Workers' Voice mailing list
February 8, 2015
RE: Greece at the crossroads
The European banks are stepping up their robbery of the Greek workers and poor, applying intensified, immediate pressure on the new, anti-austerity Syriza government, essentially demanding that it betray its promise to the voters who just elected it, a promise that it would fight the austerity cuts to the livelihood of the masses demanded by the big European banks. The Greek masses are reeling from severe cutbacks that have made their lives very miserable and precarious.
Syriza may be forced to take radical measures against the banks right away -- or capitulate. It did not expect to be presented with this choice so rapidly; it wanted to ngotiate, but now the big capitalists are forcing it to decide what course it will take. Syriza needs to fund the Greek banks in the short run and would normally do this with funds from the European Central Bank, but this has just been denied (see article below). This may force Syriza to either default on the existing loans or nationalize the Greek banks, other words, to take radical measures to benefit the people -- or to give in to the austerity demands of the European Central Bank and betray the anti-austerity desires and demands of the working class and people.
European hardliners and the European Central Bank are trying to force the Syriza-led new Greek government to make a decision right away. They are applying pressure on the Greek banking system by turning off support from the European Central Bank.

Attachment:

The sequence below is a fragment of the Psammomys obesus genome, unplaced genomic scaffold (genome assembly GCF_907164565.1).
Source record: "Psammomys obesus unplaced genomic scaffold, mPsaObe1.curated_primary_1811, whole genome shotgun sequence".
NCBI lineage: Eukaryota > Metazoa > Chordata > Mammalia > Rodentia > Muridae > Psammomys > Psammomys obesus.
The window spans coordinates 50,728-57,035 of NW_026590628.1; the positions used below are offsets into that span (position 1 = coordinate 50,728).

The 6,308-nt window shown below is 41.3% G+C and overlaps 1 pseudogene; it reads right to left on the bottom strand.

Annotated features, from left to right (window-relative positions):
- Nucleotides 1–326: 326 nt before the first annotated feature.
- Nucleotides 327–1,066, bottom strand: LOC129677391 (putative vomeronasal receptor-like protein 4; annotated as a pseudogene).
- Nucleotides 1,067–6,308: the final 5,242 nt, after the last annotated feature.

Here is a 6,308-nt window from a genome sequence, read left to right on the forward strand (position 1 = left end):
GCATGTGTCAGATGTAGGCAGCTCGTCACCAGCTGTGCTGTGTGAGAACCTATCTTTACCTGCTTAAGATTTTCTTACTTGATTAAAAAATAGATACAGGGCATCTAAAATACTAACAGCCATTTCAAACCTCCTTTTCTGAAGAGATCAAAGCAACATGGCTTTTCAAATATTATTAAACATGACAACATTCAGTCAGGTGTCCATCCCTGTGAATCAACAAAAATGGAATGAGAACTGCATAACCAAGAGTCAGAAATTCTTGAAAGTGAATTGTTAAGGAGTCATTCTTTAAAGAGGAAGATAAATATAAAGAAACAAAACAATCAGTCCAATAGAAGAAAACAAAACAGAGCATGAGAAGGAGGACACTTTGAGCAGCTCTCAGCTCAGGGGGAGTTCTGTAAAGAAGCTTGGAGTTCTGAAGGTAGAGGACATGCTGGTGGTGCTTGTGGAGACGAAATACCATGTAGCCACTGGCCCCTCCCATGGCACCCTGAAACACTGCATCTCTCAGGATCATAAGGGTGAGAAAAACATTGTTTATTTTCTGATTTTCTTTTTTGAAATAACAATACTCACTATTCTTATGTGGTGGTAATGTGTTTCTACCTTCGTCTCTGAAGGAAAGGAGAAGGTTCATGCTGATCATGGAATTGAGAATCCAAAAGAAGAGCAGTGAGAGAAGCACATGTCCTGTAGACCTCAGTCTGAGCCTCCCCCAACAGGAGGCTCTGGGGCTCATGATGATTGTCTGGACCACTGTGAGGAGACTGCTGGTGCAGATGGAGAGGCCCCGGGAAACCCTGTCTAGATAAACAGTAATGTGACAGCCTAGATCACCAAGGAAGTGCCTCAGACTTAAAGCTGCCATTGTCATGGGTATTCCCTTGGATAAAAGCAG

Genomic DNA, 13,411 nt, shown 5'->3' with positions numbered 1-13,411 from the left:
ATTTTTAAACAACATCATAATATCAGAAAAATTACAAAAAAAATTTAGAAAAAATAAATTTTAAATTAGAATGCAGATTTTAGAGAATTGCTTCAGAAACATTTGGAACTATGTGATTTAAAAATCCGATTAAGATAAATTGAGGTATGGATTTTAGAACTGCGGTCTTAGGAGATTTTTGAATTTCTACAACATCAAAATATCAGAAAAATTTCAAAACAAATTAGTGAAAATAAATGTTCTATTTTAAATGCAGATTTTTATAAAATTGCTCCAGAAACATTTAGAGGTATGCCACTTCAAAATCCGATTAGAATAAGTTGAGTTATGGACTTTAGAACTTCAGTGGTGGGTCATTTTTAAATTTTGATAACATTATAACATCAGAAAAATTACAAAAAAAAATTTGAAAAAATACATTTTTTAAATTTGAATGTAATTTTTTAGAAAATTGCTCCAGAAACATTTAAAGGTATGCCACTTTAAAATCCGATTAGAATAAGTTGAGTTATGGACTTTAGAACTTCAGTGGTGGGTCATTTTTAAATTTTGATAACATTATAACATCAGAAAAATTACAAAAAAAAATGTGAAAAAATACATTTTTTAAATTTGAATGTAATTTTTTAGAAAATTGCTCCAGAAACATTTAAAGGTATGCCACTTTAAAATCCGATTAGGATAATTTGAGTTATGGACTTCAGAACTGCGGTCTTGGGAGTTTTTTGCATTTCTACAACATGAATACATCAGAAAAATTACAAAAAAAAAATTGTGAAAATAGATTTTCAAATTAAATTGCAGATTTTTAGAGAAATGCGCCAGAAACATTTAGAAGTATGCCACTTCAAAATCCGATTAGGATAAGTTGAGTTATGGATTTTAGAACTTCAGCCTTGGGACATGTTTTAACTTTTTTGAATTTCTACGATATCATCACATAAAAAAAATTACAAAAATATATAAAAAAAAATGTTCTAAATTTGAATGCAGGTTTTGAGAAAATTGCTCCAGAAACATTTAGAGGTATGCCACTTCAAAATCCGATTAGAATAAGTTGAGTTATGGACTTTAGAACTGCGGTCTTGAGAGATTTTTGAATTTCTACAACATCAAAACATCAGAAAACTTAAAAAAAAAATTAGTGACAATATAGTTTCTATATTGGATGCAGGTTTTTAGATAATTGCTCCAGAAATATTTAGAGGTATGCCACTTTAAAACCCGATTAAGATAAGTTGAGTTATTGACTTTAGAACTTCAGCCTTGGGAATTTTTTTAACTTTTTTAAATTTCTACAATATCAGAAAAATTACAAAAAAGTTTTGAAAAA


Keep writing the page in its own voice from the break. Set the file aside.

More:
This is a big test of Syriza and the anti-austerity movement in Greece and Europe. Syriza has not said what it would do in this situation. We hope for radical measures, but we will see what it does.
In the U.S. both the Democrats and the Republicans are on a cutback warpath against the workers and the poor. Greece and Syriza are further down this road. The Greek struggle will bear many lessons for American workers. We should watch it closely.
Below is an excerpt from the following Bloomberg article, dated 2-4-2015:
“As Greece’s creditors line up to oppose the country’s demand for a debt restructuring, Prime Minister Alexis Tsipras’s refusal to accept more bailout loans may result in a cash crunch as early as next month, twopeople familiar with the country’s financial position said.
The ECB’s move may be the harbinger of a harder stance by Greece’sEuropean creditors. In order for the government to pay its bills beyond next month, it needs the so-called troika of ECB, European Commission and the International Monetary Fund to agree to lift a 15 billion-euro ceiling on the amount of short-term debt it can issue.”
--Tim Hall, editor of "Struggle" magazine, an anti-establishment, revolutionary literary zine oriented to the working-class struggle (www.strugglemagazine.net) <>
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